Valerian and the City of Two Bad Performances

Luc Besson's Valerian and the City of a Thousand Planets had plenty going for it — namely its arresting visuals, its "bonkers insane" first half, and its extravagant, lush world filled with creatures beyond your wildest imagination — but it got far more wrong than it did right. Without a question, what weighed down Besson's adaptation of Pierre Christin and Jean-Claude Mézières' comic series Valérian and Laureline the most were its two leads, Dane DeHaan and Cara Delevingne.

On paper, Valerian is brawny and trustworthy, although not the sharpest tool in the shed. On the big screen, however, DeHaan played him with too much broodiness and not enough bite, a "Han Solo-type character with zero panache." Delevingne did the same with Laureline, the sweet but efficacious heroine who serves as Valerian's partner in peace-preserving missions and his potential lover. Like DeHaan, Delevingne was rigid and devoid of emotion, delivering all her lines as if she was "conveying her latte order to the Starbucks barista."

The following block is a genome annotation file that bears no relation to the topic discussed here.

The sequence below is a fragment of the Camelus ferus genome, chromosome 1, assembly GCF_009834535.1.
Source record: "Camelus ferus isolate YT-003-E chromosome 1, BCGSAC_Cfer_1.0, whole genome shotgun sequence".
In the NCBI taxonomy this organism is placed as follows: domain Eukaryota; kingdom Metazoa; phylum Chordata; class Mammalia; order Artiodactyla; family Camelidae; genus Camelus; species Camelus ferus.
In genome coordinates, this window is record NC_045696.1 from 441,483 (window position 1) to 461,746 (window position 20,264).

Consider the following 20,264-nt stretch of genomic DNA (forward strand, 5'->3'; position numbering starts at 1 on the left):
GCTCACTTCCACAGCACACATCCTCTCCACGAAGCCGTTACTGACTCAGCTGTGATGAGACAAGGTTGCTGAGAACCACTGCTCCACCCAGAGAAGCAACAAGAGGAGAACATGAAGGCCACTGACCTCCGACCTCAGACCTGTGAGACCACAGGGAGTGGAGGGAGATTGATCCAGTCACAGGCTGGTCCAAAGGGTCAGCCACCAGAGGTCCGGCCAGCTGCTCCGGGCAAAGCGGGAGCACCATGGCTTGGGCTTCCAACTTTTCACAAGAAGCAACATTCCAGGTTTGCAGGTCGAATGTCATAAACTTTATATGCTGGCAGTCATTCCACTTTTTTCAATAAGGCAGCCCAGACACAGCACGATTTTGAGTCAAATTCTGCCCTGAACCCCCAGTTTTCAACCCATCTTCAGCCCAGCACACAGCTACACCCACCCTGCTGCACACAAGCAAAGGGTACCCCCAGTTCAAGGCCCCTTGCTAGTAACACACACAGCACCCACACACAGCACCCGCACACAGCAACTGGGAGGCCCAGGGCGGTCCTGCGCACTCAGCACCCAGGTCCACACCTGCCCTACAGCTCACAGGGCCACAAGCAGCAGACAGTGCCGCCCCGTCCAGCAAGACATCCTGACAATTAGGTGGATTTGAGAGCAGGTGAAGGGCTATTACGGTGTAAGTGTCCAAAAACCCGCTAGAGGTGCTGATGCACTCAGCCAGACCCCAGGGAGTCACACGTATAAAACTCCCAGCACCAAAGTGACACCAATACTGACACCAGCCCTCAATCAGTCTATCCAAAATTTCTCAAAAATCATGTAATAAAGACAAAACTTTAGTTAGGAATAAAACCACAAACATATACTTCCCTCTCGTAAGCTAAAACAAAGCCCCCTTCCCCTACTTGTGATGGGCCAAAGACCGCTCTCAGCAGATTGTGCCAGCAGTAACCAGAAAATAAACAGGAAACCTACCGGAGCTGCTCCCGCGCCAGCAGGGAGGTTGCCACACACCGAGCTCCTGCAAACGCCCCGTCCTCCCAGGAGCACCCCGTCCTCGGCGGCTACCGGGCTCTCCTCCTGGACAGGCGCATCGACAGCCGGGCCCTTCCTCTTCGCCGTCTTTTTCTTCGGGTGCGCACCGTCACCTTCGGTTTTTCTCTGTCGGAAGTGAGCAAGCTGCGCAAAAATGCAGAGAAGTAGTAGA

Independently, the pair gave pretty pitiful performances, but together, they ruined Valerian and the City of a Thousand Planets with their laziness and lack of chemistry. Like the Chicago Sun Times' Richard Roeper said, "They're so wooden they could have floated forever in the waters near the sinking Titanic and saved Rose AND Jack."

Not an apex Predator

To take a line from Britney Spears' dance-pop masterpiece, oops, he did it again.